SitNews - Stories in the News - Ketchikan, Alaska


Ketchikan Could Become The Scouting Hub for Southern Southeast
by Marie L. Monyak


January 13, 2006
Friday AM

Ketchikan, Alaska - This week's speaker at the Greater Ketchikan Chamber of Commerce luncheon was Amy Russell, an engaging young woman who has recently taken over the position of District Executive for the newly formed Scouting Council. The Council will serve Southern Southeast Alaska and will be headquartered in Ketchikan.


Amy Russell, District Executive, and Rob Skinner, District Chairman, of the newly formed Scouting Council which is headquartered in Ketchikan.
Photo by Marie L. Monyak

Russell is an energetic wife and mother of two toddlers, who possesses a passion for outdoor adventure. After earning her Bachelor of Science degree in forestry she was employed by the Forest Service in Thorne Bay in the early 1990's. Russell went on to earn her Master's degree in Wildlife Science. Just one of her more daring adventures was caving on Dall Island where she assisted in the mapping of many of the caves.

After taking time off to begin a family, Russell became involved with the Scouts. "I truly believe that Scouting is the greatest youth organization in the world," Russell proudly stated, "the reason for my belief is that it (scouting) uses the platform of outdoor adventure to build character." "There are clear levels of advancement in a culture, and at a time, when the transition from youth to adulthood is not often well defined."

There are two facets of scouting that Russell has strong feelings about and wanted to stress to the audience. They are the background checks performed on all adult leaders and the firearms program which is an excellent opportunity for young people to acquire their own personal responsibility for firearms.

The age/grade requirement for Cub Scouts is the First through Fifth grades with Boy Scouts beginning in Sixth grade and going through age 18. The curriculum that most excites Russell is the Venturing program which is, as Russell stated, "Co-educational, within a 14 to 20 year age group, which now allows young girls the same opportunity to develop character and confidence through high adventure outdoor activities." Regardless of the program, Russell is quick to point out that when boys and girls acquire a taste for outdoor adventure at a young age, it can only serve to build character throughout their lifetime.

As of the First of January, the Southeast Council in Juneau merged with the Western Council in Anchorage, allowing for the formation of a Southern Southeast Council in Ketchikan that will serve all the outlying areas to include Hyder, Wrangell, Petersburg, Metlakatla and Prince of Wales Island.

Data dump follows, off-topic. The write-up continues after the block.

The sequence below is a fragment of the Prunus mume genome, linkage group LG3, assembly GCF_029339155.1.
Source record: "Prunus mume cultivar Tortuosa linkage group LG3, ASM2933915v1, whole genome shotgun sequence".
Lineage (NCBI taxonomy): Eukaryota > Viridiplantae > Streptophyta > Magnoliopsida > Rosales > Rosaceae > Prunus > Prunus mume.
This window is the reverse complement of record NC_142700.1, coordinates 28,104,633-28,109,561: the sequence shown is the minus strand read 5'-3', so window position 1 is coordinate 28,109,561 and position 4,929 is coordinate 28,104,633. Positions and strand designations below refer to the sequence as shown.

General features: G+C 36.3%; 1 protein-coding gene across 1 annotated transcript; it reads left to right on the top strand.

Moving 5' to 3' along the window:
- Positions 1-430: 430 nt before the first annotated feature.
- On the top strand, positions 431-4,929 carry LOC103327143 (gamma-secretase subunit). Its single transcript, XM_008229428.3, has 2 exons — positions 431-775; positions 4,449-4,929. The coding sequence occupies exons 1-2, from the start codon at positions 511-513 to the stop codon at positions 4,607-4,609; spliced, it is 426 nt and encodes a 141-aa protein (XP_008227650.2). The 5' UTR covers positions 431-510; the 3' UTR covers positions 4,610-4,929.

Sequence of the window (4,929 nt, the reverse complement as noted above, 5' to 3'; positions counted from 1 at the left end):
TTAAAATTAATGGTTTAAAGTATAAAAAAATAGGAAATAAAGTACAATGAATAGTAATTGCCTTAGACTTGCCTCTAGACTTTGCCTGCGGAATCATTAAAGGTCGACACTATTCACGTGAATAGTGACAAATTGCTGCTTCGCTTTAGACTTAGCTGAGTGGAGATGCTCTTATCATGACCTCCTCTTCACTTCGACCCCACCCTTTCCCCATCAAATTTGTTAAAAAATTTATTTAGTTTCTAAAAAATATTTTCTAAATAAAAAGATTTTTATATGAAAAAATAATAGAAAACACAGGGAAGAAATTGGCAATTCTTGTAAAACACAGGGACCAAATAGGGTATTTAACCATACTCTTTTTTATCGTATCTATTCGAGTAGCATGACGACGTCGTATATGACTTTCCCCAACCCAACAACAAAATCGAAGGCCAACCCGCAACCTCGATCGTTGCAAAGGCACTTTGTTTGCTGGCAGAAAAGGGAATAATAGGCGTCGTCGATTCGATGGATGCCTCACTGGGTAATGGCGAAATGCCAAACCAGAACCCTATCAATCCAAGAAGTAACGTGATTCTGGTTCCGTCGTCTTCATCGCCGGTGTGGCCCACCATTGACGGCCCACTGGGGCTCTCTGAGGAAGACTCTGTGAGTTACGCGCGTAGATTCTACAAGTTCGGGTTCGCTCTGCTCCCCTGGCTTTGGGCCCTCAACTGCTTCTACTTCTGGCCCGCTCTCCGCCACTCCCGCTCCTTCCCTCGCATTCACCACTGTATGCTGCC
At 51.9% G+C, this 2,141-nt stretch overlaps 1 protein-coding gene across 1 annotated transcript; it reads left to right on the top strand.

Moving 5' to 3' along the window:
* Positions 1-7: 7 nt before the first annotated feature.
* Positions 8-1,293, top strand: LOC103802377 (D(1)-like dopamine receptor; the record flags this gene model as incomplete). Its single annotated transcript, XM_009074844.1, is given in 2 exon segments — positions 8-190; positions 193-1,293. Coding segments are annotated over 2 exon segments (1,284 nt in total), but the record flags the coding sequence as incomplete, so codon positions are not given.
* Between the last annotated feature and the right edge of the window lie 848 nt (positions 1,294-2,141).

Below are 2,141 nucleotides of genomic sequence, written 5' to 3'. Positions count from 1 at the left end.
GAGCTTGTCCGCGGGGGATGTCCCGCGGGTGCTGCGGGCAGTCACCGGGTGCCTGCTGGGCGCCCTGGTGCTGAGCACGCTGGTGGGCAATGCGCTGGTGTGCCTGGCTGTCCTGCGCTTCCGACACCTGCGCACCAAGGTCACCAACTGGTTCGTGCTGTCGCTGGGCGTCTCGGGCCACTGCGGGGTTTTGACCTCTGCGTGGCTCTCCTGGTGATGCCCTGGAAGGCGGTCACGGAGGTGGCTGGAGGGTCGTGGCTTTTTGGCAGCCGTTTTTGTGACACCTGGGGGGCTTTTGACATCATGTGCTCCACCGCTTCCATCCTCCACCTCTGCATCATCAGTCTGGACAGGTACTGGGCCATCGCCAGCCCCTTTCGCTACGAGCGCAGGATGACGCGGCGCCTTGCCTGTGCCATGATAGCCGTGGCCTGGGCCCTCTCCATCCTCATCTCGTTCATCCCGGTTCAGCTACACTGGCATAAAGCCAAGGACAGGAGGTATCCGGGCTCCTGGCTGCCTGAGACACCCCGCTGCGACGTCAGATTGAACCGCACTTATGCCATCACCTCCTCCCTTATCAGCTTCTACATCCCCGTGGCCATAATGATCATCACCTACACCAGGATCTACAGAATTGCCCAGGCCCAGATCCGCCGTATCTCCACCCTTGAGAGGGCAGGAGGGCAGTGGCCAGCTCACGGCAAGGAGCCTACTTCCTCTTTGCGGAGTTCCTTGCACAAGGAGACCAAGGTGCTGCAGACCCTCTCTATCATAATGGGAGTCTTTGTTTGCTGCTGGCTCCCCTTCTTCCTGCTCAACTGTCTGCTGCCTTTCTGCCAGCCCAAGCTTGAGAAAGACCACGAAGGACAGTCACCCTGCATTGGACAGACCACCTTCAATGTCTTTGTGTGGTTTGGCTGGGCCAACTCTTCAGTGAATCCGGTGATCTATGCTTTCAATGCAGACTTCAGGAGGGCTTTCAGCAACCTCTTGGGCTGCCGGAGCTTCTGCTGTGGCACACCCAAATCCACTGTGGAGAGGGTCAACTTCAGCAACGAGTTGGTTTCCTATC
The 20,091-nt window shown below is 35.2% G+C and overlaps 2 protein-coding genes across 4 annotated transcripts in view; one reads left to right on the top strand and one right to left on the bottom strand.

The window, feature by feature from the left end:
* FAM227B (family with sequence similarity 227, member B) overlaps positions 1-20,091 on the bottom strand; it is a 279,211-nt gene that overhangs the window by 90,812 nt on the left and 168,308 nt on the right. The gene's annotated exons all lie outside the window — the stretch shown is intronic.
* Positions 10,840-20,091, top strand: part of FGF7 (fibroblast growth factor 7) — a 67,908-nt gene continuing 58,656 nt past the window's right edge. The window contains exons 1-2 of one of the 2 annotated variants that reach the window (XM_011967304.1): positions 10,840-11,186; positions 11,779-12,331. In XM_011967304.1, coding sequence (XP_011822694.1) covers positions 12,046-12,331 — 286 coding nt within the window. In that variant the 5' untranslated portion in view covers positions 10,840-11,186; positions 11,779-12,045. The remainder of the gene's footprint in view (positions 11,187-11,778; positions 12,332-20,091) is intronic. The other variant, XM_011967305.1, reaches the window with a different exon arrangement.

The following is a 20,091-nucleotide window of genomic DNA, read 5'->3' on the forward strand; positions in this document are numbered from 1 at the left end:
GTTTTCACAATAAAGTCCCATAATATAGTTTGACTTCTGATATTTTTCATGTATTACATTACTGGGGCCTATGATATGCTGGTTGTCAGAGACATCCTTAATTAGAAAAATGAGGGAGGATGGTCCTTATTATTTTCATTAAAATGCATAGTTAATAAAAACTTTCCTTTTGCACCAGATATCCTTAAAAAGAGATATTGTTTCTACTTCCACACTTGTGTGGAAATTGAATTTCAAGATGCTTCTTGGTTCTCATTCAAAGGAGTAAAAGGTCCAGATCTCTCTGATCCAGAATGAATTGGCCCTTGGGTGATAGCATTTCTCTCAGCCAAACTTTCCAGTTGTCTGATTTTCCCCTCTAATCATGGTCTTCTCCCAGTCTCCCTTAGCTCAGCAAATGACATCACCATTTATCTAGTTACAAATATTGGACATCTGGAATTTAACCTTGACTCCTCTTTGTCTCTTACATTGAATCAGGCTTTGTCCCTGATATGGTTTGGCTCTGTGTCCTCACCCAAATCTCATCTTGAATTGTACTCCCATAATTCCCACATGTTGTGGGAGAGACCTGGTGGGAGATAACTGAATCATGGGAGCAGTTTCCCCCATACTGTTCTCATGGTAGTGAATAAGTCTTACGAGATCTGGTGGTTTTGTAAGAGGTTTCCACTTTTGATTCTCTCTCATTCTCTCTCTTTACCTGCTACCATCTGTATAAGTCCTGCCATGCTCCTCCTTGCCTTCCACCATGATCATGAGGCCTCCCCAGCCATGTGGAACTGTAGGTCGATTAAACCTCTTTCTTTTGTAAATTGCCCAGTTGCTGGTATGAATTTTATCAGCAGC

This new Southern Southeast Council has yet to be named but it's the achieved goal that many volunteers have worked long and hard for. In addition to the formation of this new council, Scouting has provided for one full-time paid position of District Executive which Russell now holds. The positions of District Chairman and District Commissioner are held by Rob Skinner and John Inman respectively. Adding to this investment, the Council is sending adult leaders to receive training.

Russell, appealing to those present stated, "I would like to inspire businesses and owners to find their niche in assisting scouting in the Ketchikan area. If everyone did just one thing to serve scouting, not only will it make a difference, but it will benefit the community." As examples, Russell suggested that a hotel could donate the use of their conference room, a boat or tour operator could volunteer to take kids to camp, a fly-fishing shop could teach casting and how to tie a fly and Fish and Game Officers could instruct how to skin a bear.

As the floor was opened for questions, Russell was asked if there would ever be a Scout camp easily accessible to our area or if we would continue to send our children to Juneau. "By creating a district here, we have the ability to become the scouting hub for all of Southern Southeast and it would be much more affordable if we had a camp here," Russell stated in agreement. Using this opportunity Russell said, "The Scout Executive-CEO of the Alaska Council has issued a challenge to Ketchikan. If you find (acquire) the land, we will build a camp." Since all of the camps in the State have originated from donated land this new council will be soliciting for an area to build on.

Russell's final parting words were, "Find the land and we'll build a camp."

The Greater Ketchikan Chamber of Commerce's next luncheon will be held at the VFW on Wednesday, January 18, 2006, beginning at noon. The guest speaker will be Bobbie McCreary from Newtown District Historical Neighborhood.

Also coming up is the Chamber's 39th Annual Awards Banquet which will take place at the Ted Ferry Civic Center on Saturday, January 14th. The Chamber has requested that guests purchase their tickets in advance if possible. Dinner will be provided by Annabelle's with a choice of Prime Rib or Chicken Florentine. The social hour will begin at 6:00 PM, dinner at 7:00 PM and presentation of awards at 8:00 PM. The keynote speaker will be Governor Frank Murkowski. For reservations or ticket information, please call the Chamber at 225-3184.

Marie L. Monyak is a freelance writer living in Ketchikan, Alaska.
Contact Marie at

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